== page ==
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K-rail may be next short-term fix on deadly 120 stretch
bypass fatality
This file photo shows one of the numerous fatal accidents that happen along the 120 Bypass.

Caltrans next step in a bid to stop 120 Bypass eastbound drivers from making last second lane changes to head toward Modesto could involve placing K-rail leading up to the transition split to north and south bound Highway 99.

Councilman Gary Singh, who is Manteca’s representative to a working group involving Caltrans and the CHP to try to address safety issues on the Bypass, made that comment during Tuesday’s City Council meeting.

The council was preparing to accept various right-of-way involving the new alignment of Woodward Avenue and a future connection street from Atherton Drive to Austin Road that is part of the $154 million solution for 99-120 issues when the issue came up of the bollards that are now in place not being very effective.

The bollards were employed after efforts to post signs — and markings on the pavement — two to three miles ahead of the split to catch the attention of drivers had limited success at reducing last second lane changes.

Many of the bollards have been knocked down by drivers that still went ahead and made last second lane changes cutting off traffic in the right lane.

Such movements by drivers crates a slinky effect or stop-and-go traffic in the right-hand lane that heads into the transition ramp to southbound Highway 99.

It is the sudden stops that such lane changes trigger that has given the Bypass an accident rate seven times higher than the national average for a freeway segment.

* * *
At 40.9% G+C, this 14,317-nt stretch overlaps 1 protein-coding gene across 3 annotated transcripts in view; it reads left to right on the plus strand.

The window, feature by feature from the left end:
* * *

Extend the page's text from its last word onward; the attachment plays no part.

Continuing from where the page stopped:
It also is the leading cause of massive slowdowns and backups that can back up traffic for three to five miles even without an accident during peak commuter hours.

And while Singh stressed no decision has been made about adding K-rail it has been listed as the next possible step. He also noted the various agencies still want to try to do what they can to reduce the potential for carnage while the first phase of the $154 million adds a second transition lane to southbound Highway 99 in a bid to address the problem.

The first phase may not be done until 2023 or 2024. Work is supposed to start by the end of this year or early 2023.

That leaves more than two years with the current conditions that are likely to be made worse due to construction.

K-rail is a modular concrete or plastic traffic barrier used to separate lanes of traffic. They are commonly used to reroute vehicular traffic during roadworks and delineate the construction zone.

Examples of concrete K-rail can be found on the Main Street and Airport Way overpasses on the 120 Bypass.

The angled bottoms and parabolic shape of the K-rail minimizes the damage of a car-crash impact. When struck, the barrier forces the wheel slightly off the ground and deflects and absorbs much of the damage that may otherwise threaten drivers and passengers.

While the accident rate is seven times the national average, Caltrans in a study prepared to justify the project  noted your odds of getting in a collision on the 120 Bypass as you near Highway 99 if you are trying to head south toward Ripon and Modesto is six times higher than the statewide average.

The state notes that motorists — impatient about the delay — will use the fast lane or inside lane to travel as far as they can to the split and then cut back into the much slower moving traffic in the right lane. That leads to rear-end collisions and an accident rate six times higher than the average for a California freeway. 


To contact Dennis Wyatt, email